Probiotic-rich foods aid in the maintenance of a healthy gut environment, or “biome.” “A better microbiome will reduce inflammation, which has an impact on mood and cognition,” Ramsey explains.

Certain meals may contribute to the development of mental problems or exacerbate symptoms. A brain-healthy diet follows the same reasoning as a heart-healthy diet or a weight-loss programme. Limit sugary and high-fat processed foods in favour of plant-based foods such as fresh fruits, vegetables, and whole grains. You may also replace butter with healthier fats like olive oil.

The trick is to pick foods that are high in nutrients yet low in calories. The following nutrients may be especially beneficial in treating or preventing mental illness:

  • B vitamins are a group of vitamins that help the body to Low B12 levels are associated with increased brain inflammation, as well as greater incidences of depression and dementia. Low folate levels have long been associated to depressed emotions.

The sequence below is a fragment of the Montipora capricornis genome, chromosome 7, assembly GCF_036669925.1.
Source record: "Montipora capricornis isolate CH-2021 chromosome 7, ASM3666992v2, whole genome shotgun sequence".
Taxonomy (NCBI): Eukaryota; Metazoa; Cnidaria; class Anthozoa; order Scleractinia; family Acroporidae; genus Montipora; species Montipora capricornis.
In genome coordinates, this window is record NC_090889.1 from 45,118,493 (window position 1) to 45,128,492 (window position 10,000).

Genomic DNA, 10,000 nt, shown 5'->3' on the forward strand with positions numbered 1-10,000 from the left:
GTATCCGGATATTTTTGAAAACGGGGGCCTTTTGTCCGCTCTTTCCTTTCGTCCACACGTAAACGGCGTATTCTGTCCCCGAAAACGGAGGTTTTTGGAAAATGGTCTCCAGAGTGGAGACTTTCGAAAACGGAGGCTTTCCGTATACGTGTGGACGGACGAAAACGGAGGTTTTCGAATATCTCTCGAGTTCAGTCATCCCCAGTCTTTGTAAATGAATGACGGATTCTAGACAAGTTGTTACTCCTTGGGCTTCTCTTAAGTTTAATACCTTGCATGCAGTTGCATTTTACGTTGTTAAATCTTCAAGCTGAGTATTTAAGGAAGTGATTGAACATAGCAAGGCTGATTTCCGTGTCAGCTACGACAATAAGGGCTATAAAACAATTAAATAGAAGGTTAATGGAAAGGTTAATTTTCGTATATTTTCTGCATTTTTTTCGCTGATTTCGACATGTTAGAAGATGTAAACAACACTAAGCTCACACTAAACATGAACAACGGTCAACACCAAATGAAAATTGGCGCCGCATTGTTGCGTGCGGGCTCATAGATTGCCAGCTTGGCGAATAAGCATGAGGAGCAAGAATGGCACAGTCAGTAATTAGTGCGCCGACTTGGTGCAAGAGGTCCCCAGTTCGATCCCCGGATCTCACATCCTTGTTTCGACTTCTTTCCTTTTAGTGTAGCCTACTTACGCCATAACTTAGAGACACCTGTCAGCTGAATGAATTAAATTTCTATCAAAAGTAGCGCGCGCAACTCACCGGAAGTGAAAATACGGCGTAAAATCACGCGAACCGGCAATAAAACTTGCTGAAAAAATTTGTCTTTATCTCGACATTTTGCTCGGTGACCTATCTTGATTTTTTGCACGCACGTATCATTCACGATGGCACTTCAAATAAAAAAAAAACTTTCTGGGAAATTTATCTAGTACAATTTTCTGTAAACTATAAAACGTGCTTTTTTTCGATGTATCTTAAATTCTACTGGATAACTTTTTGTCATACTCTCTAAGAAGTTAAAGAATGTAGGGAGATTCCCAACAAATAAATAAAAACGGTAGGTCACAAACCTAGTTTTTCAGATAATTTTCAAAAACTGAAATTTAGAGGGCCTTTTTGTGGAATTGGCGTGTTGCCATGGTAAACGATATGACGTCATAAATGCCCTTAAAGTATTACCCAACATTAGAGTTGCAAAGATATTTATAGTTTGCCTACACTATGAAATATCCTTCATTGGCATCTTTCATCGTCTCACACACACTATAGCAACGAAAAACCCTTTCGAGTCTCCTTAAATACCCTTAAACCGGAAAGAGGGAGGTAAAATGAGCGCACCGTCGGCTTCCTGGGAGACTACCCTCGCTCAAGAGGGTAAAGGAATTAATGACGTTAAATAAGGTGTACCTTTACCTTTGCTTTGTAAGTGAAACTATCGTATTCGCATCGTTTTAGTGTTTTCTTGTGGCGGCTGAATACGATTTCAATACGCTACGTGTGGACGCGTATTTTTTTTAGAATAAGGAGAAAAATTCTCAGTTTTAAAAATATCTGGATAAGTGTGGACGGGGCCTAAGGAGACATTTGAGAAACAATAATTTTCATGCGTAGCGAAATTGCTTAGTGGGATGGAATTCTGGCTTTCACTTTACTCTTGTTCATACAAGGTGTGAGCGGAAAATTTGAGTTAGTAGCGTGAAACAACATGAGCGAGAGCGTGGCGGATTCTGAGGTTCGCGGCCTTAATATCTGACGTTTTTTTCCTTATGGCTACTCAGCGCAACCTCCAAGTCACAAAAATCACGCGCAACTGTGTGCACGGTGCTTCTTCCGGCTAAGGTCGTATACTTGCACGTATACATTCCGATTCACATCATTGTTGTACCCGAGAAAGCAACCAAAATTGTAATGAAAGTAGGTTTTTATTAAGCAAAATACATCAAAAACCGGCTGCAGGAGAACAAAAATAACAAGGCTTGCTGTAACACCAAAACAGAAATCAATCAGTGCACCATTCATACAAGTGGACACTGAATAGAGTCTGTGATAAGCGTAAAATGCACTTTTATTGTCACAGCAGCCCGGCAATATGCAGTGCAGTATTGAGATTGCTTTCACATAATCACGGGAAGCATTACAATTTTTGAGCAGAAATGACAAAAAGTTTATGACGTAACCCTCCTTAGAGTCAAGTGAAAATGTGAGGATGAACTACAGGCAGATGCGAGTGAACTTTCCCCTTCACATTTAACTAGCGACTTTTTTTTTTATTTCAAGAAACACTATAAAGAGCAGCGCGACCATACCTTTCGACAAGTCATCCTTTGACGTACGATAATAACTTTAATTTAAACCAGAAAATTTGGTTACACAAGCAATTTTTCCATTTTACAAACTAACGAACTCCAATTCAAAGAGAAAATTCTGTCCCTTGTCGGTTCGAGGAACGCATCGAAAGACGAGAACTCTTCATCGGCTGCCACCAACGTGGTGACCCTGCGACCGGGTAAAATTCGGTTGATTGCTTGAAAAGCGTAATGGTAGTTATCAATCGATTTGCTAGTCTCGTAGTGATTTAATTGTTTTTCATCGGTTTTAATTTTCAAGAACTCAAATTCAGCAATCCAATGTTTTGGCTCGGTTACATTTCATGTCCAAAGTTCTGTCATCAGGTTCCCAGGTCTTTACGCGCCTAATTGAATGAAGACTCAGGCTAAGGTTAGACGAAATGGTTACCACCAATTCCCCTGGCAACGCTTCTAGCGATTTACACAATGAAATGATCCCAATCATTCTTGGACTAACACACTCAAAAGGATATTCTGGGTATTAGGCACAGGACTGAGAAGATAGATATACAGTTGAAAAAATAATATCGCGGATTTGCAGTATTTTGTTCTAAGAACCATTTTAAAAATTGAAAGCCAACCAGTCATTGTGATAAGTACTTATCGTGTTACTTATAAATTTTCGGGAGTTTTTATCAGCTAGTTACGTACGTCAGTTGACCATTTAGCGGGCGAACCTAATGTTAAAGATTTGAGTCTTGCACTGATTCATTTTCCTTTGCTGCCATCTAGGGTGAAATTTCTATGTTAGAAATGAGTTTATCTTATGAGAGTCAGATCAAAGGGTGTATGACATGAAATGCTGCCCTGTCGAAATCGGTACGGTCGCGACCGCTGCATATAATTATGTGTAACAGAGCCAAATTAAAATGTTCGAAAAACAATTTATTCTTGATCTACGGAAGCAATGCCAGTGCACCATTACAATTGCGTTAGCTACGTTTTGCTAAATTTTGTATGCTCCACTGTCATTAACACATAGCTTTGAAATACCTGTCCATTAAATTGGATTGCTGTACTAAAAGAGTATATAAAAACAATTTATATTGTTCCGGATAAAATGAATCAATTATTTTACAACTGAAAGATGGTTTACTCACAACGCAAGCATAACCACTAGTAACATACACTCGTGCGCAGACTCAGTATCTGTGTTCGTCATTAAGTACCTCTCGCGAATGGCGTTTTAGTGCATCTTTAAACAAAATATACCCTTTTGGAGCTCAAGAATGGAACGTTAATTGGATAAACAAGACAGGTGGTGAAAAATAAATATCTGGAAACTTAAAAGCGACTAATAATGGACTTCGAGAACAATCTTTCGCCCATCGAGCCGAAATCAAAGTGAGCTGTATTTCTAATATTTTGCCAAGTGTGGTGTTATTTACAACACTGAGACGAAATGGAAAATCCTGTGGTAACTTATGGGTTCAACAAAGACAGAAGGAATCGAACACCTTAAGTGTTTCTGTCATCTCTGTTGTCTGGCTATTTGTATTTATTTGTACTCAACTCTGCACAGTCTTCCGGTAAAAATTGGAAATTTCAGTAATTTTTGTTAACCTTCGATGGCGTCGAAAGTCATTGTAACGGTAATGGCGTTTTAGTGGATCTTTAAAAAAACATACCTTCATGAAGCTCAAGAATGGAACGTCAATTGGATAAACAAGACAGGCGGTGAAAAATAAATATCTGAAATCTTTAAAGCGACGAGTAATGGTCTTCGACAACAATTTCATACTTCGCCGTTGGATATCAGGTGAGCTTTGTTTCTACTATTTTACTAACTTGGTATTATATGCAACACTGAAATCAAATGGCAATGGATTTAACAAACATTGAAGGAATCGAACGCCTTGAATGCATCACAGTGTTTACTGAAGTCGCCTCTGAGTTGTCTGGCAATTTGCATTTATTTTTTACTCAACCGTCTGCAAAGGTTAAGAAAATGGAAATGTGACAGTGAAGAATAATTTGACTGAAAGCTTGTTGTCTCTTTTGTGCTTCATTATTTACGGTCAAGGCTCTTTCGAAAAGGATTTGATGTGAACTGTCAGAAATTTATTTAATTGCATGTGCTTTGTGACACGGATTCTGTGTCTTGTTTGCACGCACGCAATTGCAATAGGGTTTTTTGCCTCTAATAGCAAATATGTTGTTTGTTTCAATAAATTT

• Iron- Iron deficiency anemia (lack of iron in the blood) has been connected to depression.
  • Omega-3s- These beneficial fatty acids aid in memory and cognition, as well as perhaps improving mood.

You’re probably aware that what you consume has an impact on your body. The link between your dietary choices and your general health has been proven in several research projects. A balanced diet will help you maintain healthy body weight and heart. It also lowers your chances of contracting some chronic conditions. According to new research, the foods you eat might have an impact on your mood and mental health. The “food-mood link” is a term used to describe this phenomenon.

Start paying attention to how eating different foods makes you feel — not just at the moment, but the next day. Try eating a “clean” diet for two to three weeks — that means cutting out all processed foods and sugar. See how you feel. Then slowly introduce foods back into your diet, one by one, and see how you feel.

Also check out: Signs that your loved one is depressed